Are Honey Bees Really Endangered? Uncover Essential Bee Facts

by Piya Sengupta5 months ago
Picture Are Honey Bees Really Endangered? Uncover Essential Bee Facts

When we think about bees, we think about honey bees. The fuzzy creatures in yellow and black that build hives and give us delicious honey while pollinating the world’s most flowering plants. Therefore, when scientists, conservationists, and experts from around the world pressed the emergency button on the declining population of honey bees that could ultimately lead to human extinction, mankind panicked.

Indeed, with advanced technology, loss of natural habitat, deforestation, pesticides, and many other perils that come with development, honey bee numbers got thrown off balance. If honey bees are gone, how will our ecosystem survive?

However, has what we’ve done managed to save the bees? Or did we completely misunderstand the threat? Scientists believe that it’s not the honeybees but the way humans use them that make them the “bad boys” of the bee world.

Let us find out how and also unmask the truth about the impending “beepocalypse”.

Honey bees are in the plenty now! The danger lies elsewhere!

Honey bees are in the plenty now
Honey bees are in the plenty now.

The entire world, for the longest time, was extremely worried about bees and the peril of their impending extinction. Animals help pollinate 90% of the world’s flowering plants. But when we think of pollinators, only honey bees come to mind because humans have managed bees dating as far back as the ancient Egyptians and Greeks. Beekeeping, or managed hives, is not a modern phenomenon. Ever since the bee extinction made news, the number of managed hives in farms and personal backyards has increased worldwide. Honey bees, which were native to Asia, Europe, and Africa, are today found in all continents except Antarctica. Managed hives facilitate veterinary care and protection from external factors. Therefore, honey bees, right now, have no threat of extinction. In fact, according to Food and Agriculture Organization, managed hives have increased by 83% since 1961.

Then, where is the threat?


Honeybees are not the only bees in the world.

20,000 species of wild bees
There are 20,000 species of wild bees out there that are not honey bees. Image credit:

Most people forget that honeybees are not the only bees in the world. According to Isabelle Dajoz, a pollination ecology researcher at the University of Paris, there are around 20,000 different species of wild bees that are extremely important as wild pollinators. Specific species of wild bees are the key pollinators of specific plants. Think of them as “subject matter experts” on specific plants as opposed to honey bees, which are general pollinators.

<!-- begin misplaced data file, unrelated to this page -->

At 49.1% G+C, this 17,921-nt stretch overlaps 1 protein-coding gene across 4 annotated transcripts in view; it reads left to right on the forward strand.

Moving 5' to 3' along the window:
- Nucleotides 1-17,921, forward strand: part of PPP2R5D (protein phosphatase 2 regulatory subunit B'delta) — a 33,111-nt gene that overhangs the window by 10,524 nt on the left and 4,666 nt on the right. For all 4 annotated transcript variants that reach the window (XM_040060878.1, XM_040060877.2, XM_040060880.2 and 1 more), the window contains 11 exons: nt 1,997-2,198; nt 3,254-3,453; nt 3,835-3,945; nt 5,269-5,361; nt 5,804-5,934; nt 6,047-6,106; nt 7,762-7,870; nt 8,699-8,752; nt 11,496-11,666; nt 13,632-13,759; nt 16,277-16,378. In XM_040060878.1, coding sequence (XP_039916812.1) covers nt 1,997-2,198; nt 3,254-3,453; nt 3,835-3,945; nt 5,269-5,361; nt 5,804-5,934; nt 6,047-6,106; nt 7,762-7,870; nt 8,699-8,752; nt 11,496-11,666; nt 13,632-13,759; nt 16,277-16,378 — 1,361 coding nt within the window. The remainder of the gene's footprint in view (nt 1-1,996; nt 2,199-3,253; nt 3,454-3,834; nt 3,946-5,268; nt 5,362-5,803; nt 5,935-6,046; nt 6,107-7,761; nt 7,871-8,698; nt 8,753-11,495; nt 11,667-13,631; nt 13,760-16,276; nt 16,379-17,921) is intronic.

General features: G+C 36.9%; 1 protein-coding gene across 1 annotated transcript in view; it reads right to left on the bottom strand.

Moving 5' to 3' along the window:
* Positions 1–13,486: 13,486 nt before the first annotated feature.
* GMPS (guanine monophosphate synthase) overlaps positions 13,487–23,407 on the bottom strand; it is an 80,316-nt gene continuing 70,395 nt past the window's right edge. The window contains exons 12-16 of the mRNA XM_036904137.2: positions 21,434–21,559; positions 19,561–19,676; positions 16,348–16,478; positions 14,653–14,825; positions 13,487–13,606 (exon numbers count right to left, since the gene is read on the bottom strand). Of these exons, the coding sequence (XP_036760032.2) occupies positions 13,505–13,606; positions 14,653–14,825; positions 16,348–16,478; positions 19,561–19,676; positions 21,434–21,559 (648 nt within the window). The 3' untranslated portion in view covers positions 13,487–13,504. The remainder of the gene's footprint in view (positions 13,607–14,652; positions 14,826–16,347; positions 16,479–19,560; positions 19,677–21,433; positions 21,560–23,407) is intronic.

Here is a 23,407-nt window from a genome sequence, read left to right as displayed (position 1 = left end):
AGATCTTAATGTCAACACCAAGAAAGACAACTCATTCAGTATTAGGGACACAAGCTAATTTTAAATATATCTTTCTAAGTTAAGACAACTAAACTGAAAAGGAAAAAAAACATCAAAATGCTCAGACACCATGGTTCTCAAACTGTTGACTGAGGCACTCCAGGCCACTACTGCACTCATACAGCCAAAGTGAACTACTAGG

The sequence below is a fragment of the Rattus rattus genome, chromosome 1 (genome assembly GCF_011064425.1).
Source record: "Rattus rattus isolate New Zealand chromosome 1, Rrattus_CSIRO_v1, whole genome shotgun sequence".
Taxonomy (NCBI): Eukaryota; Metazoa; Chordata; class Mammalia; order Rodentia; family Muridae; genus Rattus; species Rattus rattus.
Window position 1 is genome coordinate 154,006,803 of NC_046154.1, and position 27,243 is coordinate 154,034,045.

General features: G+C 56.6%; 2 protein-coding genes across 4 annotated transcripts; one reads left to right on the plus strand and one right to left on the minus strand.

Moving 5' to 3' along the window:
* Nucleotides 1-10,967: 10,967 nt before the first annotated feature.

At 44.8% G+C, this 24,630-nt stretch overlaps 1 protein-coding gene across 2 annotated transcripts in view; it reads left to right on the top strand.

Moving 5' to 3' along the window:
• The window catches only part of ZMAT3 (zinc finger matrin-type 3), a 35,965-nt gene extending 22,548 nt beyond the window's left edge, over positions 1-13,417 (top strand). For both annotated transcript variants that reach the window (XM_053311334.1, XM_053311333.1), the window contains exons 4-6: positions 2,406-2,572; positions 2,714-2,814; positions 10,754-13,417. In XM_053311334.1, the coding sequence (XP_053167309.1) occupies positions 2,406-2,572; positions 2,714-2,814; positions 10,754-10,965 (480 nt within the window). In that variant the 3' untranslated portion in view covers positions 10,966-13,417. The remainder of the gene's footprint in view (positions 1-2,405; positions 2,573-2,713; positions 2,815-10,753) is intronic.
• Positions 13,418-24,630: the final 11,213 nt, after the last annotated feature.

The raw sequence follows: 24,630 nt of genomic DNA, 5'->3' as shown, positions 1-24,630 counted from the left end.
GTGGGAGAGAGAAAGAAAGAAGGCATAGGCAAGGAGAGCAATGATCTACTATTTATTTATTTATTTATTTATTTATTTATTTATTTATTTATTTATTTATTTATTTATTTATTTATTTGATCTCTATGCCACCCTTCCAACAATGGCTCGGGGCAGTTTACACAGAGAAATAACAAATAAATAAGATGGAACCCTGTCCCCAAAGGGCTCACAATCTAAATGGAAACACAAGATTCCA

For example, Osmia cornuta, or the European orchard bee, is an expert at apple pollination. Just a few hundred of these bees can pollinate a hectare of apple trees, compared to tens of thousands of honey bees needed to pollinate the same tree.

Similarly, thousands of animals and birds depend on so many wild varieties of plants, fruits, and flowers for food and shelter. Without wild bees, pollination of all these species is not possible, which may lead to the extinction of many other species as well.

Potatoes, eggplants, and tomatoes all need vibrating buzz to be able to release their pollen. Something a honey bee cannot do. Therefore, wild pollinators, especially bumblebees, are needed to pollinate these crops.

Squash, cucumbers, and plants belonging to the same family have flowers that open very early in the morning. For these, squash bees are the superheroes because they are early risers. Honeybees would still be enjoying their morning siesta, then! These are just a few examples, and here lies the danger.

While everyone went gaga over honeybees, the population of wild bees in reality is on a serious decline. Their diversity has crunched since the 1990s which could lead to imbalances in the ecosystem, posing a threat to food security as well.


Here are nine more buzzing facts about bees!

1 Bees cease flying completely during a solar eclipse.

Bees cease flying completely during a solar eclipse
Bees cease flying completely during a solar eclipse.

Otherwise constantly buzzing, the bees become eerily silent during solar eclipses, according to research by the University of Missouri. Usually, as the sun sets, the bees fly slower to avoid collision and return to their colonies at night. However, the scientists observed that the busy bees completely stopped working or buzzing and fell completely silent every time it got completely dark, despite the time or context. According to a biologist at the university, he expected the bees to slowly stop buzzing, but surprisingly, during totality, all the bees just stopped. (1,2)

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